Q \begin{bmatrix} \Delta u \\ \Delta v \\ \Delta \mu \\ \Delta \nu \\ \end{bmatrix} = - \begin{bmatrix} P v + \log u + 1 + \mu 1 \\ P^T u - \log v - 1 + \nu 1 \\ 1^T u - 1 \\ 1^T v - 1 \\ \end{bmatrix}, \qquad (2)<br />
$$<br />
where Q is the Hessian of the Lagrangian, given by <br />
$$ <br />
Q = \begin{bmatrix} <br />
diag(\frac{1}{u}) & P & 1 & 0 \\ <br />
P^T & -diag(\frac{1}{v}) & 0 & 1\\<br />
1^T & 0 & 0 & 0 \\<br />
0 & 1^T & 0 & 0 \\<br />
\end{bmatrix}. <br />
$$<br />
<br />
'''Differentiating Through QRE Solutions''':<br />
The QRE solver provides a method to compute the necessary Jacobian-vector products. Specifically, we compute the gradient of the loss given the solution <math> (u^*,v^*) </math> to the QRE, and some loss function <math> L(u^*,v^*) </math>: <br />
<br />
1. Take differentials of the KKT conditions: <br />
<math><br />
Q \begin{bmatrix} <br />
du & dv & d\mu & d\nu \\ <br />
\end{bmatrix} ^T = \begin{bmatrix} <br />
-dPv & -dP^Tu & 0 & 0 \\ <br />
\end{bmatrix}^T. \ <br />
</math><br />
<br />
2. For small changes du, dv, <br />
<math><br />
dL = \begin{bmatrix} <br />
v^TdP^T & u^TdP & 0 & 0 \\ <br />
\end{bmatrix} Q^{-1} \begin{bmatrix} <br />
-\nabla_u L & -\nabla_v L & 0 & 0 \\ <br />
\end{bmatrix}^T.<br />
</math><br />
<br />
3. Apply this to P, and take limits as dP is small:<br />
<math><br />
\nabla_P L = y_u v^T + u y_v^T, \qquad (3)<br />
</math> where <br />
<math><br />
\begin{bmatrix} <br />
y_u & y_v & y_{\mu} & y_{\nu}\\ <br />
\end{bmatrix}=Q^{-1}\begin{bmatrix} <br />
-\nabla_u L & -\nabla_v L & 0 & 0 \\ <br />
\end{bmatrix}^T.<br />
</math><br />
<br />
Hence, the forward pass is given by using the expression in (2) to solve for the logit equilibrium given P, and the backward pass is given by using <math> \nabla_u L </math> and <math> \nabla_v L </math> to obtain <math> \nabla_P L </math> using (3). There does not always exist a unique P which generates <math> u^*, v^* </math> under the logit QRE, and we cannot expect to recover P when under-constrained.<br />
<br />
== Learning Extensive form games ==<br />
<br />
The normal form representation for games where players have many choices quickly becomes intractable. For example, consider a chess game: One the first turn, player 1 has 20 possible moves and then player 2 has 20 possible responses. If in the following number of turns each player is estimated to have ~30 possible moves and if a typical game is 40 moves per player, the total number of strategies is roughly <math>10^{120} </math> per player (this is known as the Shannon number for game-tree complexity of chess) and so the payoff matrix for a typical game of chess must therefore have <math> O(10^{240}) </math> entries.<br />
<br />
Instead, it is much more useful to represent the game graphically as an "'''Extensive form game'''" (EFG). We'll also need to consider types of games where there is '''imperfect information''' - players do not necessarily have access to the full state of the game. An example of this is one-card poker: (1) Each player draws a single card from a 13-card deck (ignore suits) (2) Player 1 decides whether to bet/hold (3) Player 2 decides whether to call/raise (4) Player 1 must either call/fold if Player 2 raised. From this description, player 1 has <math> 2^{13} </math> possible first moves (all combinations of (card, raise/hold)) and has <math> 2^{13} </math> possible second moves (whenever player 1 gets a second move) for a total of <math> 2^{26} </math> possible strategies. In addition, Player 1 never knows what cards player 2 has and vice versa. So instead of representing the game with a huge payoff matrix we can instead represent it as a simple decision tree (for a ''single'' drawn card of player 1):<br />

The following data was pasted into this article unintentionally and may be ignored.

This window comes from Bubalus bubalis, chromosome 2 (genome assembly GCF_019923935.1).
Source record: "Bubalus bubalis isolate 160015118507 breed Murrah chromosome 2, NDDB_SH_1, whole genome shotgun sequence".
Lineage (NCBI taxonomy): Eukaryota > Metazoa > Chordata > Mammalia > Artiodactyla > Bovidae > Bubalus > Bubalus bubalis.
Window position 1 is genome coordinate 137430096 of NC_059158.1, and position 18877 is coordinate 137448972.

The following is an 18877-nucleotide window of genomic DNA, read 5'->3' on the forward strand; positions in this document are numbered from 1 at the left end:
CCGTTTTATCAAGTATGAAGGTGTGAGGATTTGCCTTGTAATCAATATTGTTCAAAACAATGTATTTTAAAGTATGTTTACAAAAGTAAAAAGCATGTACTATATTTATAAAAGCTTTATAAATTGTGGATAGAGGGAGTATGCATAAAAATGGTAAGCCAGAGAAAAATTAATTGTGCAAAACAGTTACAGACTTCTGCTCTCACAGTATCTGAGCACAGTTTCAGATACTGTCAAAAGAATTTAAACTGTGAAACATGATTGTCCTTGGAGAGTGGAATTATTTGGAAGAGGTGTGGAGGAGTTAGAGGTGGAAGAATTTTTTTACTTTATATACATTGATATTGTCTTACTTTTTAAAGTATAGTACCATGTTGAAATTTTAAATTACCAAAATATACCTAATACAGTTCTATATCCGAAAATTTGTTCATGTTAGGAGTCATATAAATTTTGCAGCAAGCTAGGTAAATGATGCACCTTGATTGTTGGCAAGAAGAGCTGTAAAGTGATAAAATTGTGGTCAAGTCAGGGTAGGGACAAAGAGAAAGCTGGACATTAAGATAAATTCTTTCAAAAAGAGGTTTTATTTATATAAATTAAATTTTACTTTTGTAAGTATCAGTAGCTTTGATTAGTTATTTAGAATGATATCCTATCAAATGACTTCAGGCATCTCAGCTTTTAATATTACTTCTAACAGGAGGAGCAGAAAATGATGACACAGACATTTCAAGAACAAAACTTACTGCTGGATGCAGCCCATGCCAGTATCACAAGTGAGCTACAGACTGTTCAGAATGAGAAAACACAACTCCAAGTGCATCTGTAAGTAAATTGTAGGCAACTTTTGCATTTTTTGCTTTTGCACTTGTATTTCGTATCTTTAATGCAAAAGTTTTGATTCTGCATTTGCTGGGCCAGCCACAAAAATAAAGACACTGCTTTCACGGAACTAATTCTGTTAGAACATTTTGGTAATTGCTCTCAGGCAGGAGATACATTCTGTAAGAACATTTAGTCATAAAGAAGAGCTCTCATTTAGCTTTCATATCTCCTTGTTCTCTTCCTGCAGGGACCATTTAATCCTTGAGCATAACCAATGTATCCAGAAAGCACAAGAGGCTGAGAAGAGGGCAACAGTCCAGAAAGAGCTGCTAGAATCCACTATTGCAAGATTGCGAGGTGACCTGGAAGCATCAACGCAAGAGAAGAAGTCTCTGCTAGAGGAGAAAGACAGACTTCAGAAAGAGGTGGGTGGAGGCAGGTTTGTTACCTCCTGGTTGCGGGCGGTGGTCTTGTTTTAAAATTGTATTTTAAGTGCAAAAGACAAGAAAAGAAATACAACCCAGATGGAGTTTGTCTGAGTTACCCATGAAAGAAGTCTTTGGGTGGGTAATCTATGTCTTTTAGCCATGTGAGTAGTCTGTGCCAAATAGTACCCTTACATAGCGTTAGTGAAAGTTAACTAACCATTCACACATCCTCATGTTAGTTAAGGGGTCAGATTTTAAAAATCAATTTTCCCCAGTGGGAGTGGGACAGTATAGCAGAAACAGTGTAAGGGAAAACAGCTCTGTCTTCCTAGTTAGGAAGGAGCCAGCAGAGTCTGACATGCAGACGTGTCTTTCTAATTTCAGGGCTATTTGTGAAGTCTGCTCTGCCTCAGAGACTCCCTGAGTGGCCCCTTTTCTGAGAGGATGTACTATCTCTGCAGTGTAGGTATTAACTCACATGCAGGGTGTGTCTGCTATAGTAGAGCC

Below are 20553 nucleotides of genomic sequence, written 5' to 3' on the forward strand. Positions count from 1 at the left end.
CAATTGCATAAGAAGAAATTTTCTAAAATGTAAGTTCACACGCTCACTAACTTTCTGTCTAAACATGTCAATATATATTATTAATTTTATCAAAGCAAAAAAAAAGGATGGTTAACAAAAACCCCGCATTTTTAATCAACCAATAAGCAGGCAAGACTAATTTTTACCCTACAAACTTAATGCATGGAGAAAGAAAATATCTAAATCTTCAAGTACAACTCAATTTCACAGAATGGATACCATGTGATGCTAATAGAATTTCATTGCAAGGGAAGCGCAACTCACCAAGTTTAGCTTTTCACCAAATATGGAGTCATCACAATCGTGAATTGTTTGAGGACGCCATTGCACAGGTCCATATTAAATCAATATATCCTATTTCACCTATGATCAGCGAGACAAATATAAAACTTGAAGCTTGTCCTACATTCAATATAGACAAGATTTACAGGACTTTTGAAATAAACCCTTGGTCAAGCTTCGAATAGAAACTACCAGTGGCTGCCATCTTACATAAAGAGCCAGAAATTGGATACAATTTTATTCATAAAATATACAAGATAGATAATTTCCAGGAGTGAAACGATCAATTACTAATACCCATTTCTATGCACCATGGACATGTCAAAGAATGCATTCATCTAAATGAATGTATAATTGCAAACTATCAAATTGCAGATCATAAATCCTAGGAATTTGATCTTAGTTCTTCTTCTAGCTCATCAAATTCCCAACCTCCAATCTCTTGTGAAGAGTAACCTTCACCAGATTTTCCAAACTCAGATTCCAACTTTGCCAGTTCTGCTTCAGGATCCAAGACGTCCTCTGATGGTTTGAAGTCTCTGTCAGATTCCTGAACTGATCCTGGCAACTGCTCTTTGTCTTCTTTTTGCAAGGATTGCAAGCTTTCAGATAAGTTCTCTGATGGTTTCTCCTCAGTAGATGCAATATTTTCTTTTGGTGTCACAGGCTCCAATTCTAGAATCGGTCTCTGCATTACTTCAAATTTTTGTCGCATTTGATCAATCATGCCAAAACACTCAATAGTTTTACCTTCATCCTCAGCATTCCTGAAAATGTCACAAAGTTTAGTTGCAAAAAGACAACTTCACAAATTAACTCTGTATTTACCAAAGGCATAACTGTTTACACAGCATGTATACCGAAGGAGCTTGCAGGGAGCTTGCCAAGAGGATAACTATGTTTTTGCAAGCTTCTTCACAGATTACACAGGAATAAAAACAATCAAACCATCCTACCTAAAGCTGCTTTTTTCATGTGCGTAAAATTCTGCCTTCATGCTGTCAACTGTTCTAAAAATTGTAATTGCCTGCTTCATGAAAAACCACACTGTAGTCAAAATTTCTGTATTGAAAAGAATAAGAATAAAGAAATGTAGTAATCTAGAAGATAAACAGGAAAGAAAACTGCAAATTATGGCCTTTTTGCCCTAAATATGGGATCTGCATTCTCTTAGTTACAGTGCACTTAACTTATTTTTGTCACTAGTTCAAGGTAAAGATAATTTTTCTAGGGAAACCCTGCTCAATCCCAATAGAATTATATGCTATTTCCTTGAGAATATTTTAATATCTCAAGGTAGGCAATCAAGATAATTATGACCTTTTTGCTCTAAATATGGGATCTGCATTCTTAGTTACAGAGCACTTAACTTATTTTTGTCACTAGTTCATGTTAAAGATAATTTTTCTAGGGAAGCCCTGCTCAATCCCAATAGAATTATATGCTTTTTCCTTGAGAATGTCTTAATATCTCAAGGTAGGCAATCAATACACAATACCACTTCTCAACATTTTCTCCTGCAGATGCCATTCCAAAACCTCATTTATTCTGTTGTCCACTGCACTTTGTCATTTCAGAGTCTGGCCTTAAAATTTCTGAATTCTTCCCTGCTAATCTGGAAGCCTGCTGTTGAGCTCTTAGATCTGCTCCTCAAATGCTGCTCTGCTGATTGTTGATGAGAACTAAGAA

<br />
<br />
<center> [[File:1cardpoker.PNG]] </center><br />
<br />
where player 1 is represented by "1", a node that has two branches corresponding to the allowed moves of player 1. However there must also be a notion of information available to either player: While this tree might correspond to say, player 1 holding a "9", it contains no information on what card player 2 is holding (and is much simpler because of this). This leads to the definition of an '''information set''': the set of all nodes belonging to a single player for which the other player cannot distinguish which node has been reached. The information set may therefore be treated as a node itself, for which actions stemming from the node must be chosen in ignorance to what the other player did immediately before arriving at the node. In the poker example, the full game tree consists of a much more complex version of the tree shown above (containing repetitions of the given tree for every possible combination of cards dealt) and the and an example of an information set for player 1 is the set of all of nodes owned by player 2 that immediately follow player 1's decision to hold. In other words, if player 1 holds there are 13 possible nodes describing the responses of player 2 (raise/hold for player 2 having card = ace, 1, ... King) and all 13 of these nodes are indistinguishable to player 1, and so form an information set for player 1.<br />
<br />
The following is a review of important concepts for extensive form games first formalized in [2]. Let <math> \mathcal{I}_i </math> be the set of all information sets for player i, and for each <math> t \in \mathcal{I}_i </math> let <math> \sigma_t </math> be the actions taken by player i to arrive at <math> t </math> and <math> C_t </math> be the actions that player i can take from <math> u </math>. Then the set of all possible sequences that can be taken by player i is given by<br />
<br />
$$<br />
S_i = \{\emptyset \} \cup \{ \sigma_t c | u\in \mathcal{I}_i, c \in C_t \}<br />
$$<br />
<br />
So for the one-card poker we would have <math>S_1 = \{\emptyset, \text{raise}, \text{hold}, \text{hold-call}, \text{hold-fold\} }</math>. From the possible sequences follows two important concepts:<br />